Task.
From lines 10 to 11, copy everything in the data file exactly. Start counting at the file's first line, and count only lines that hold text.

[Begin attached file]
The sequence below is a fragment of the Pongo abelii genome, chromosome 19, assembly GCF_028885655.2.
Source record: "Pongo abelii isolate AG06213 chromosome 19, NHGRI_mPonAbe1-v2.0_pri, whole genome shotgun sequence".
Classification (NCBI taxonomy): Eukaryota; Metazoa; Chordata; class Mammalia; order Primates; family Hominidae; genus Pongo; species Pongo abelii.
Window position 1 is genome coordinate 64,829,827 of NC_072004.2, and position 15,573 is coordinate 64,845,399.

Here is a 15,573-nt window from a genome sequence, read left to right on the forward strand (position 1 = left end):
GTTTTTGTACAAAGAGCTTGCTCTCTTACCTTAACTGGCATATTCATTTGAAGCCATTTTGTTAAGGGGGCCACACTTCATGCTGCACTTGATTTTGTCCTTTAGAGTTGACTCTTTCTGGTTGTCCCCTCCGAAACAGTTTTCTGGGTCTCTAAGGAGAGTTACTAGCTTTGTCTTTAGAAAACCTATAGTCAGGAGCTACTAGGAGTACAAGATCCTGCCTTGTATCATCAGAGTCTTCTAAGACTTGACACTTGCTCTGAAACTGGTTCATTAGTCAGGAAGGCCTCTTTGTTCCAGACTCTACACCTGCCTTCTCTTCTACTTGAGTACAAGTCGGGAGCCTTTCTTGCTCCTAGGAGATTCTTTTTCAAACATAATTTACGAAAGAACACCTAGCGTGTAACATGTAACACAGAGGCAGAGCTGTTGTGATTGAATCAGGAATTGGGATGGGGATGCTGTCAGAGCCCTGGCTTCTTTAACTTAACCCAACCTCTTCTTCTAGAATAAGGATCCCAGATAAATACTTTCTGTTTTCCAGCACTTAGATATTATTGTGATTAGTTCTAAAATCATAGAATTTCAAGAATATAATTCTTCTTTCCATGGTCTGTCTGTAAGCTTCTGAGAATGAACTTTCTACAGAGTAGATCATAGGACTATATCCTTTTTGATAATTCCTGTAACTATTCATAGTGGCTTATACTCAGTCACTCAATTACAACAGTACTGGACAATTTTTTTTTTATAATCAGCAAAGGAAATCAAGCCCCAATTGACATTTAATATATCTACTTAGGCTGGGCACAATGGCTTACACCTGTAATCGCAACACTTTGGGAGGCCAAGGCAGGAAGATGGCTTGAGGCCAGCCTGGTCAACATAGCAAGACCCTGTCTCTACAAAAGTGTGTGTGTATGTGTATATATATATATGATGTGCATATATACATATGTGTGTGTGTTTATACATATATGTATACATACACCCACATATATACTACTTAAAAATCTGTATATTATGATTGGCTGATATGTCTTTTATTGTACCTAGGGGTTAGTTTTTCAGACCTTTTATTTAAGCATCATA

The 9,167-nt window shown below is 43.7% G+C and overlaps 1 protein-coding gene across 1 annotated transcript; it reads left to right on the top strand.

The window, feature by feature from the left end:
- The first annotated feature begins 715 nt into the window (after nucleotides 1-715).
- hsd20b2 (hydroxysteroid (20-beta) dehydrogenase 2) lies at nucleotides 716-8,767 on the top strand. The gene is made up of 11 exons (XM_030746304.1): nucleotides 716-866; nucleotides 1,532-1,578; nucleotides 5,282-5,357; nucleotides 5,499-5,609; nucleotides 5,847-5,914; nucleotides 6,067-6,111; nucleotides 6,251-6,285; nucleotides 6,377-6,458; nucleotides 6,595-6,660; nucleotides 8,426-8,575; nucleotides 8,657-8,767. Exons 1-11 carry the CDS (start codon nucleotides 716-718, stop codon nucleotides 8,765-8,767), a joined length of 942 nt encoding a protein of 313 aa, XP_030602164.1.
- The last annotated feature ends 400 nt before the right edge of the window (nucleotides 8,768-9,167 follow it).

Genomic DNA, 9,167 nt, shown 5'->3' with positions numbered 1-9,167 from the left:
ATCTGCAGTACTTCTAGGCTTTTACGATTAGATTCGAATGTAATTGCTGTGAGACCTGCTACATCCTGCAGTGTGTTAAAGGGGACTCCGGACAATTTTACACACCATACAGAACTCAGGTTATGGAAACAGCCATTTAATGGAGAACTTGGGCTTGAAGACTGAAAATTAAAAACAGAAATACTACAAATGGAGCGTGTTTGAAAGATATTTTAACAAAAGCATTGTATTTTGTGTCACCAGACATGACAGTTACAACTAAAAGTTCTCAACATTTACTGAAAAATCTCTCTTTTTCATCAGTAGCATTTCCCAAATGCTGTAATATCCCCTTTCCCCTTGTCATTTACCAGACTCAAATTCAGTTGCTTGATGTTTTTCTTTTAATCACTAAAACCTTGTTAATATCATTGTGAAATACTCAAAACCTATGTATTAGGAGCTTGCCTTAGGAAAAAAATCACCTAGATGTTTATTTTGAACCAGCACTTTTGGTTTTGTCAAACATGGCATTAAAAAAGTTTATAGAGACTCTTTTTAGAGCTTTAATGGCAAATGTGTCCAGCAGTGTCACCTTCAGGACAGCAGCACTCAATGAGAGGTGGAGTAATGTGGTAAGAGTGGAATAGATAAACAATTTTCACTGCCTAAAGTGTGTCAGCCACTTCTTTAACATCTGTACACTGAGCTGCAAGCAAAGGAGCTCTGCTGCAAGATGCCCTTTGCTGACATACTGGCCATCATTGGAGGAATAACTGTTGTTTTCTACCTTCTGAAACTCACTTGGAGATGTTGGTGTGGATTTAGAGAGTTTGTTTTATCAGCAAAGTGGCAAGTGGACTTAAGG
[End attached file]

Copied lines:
- hsd20b2 (hydroxysteroid (20-beta) dehydrogenase 2) lies at nucleotides 716-8,767 on the top strand. The gene is made up of 11 exons (XM_030746304.1): nucleotides 716-866; nucleotides 1,532-1,578; nucleotides 5,282-5,357; nucleotides 5,499-5,609; nucleotides 5,847-5,914; nucleotides 6,067-6,111; nucleotides 6,251-6,285; nucleotides 6,377-6,458; nucleotides 6,595-6,660; nucleotides 8,426-8,575; nucleotides 8,657-8,767. Exons 1-11 carry the CDS (start codon nucleotides 716-718, stop codon nucleotides 8,765-8,767), a joined length of 942 nt encoding a protein of 313 aa, XP_030602164.1.
- The last annotated feature ends 400 nt before the right edge of the window (nucleotides 8,768-9,167 follow it).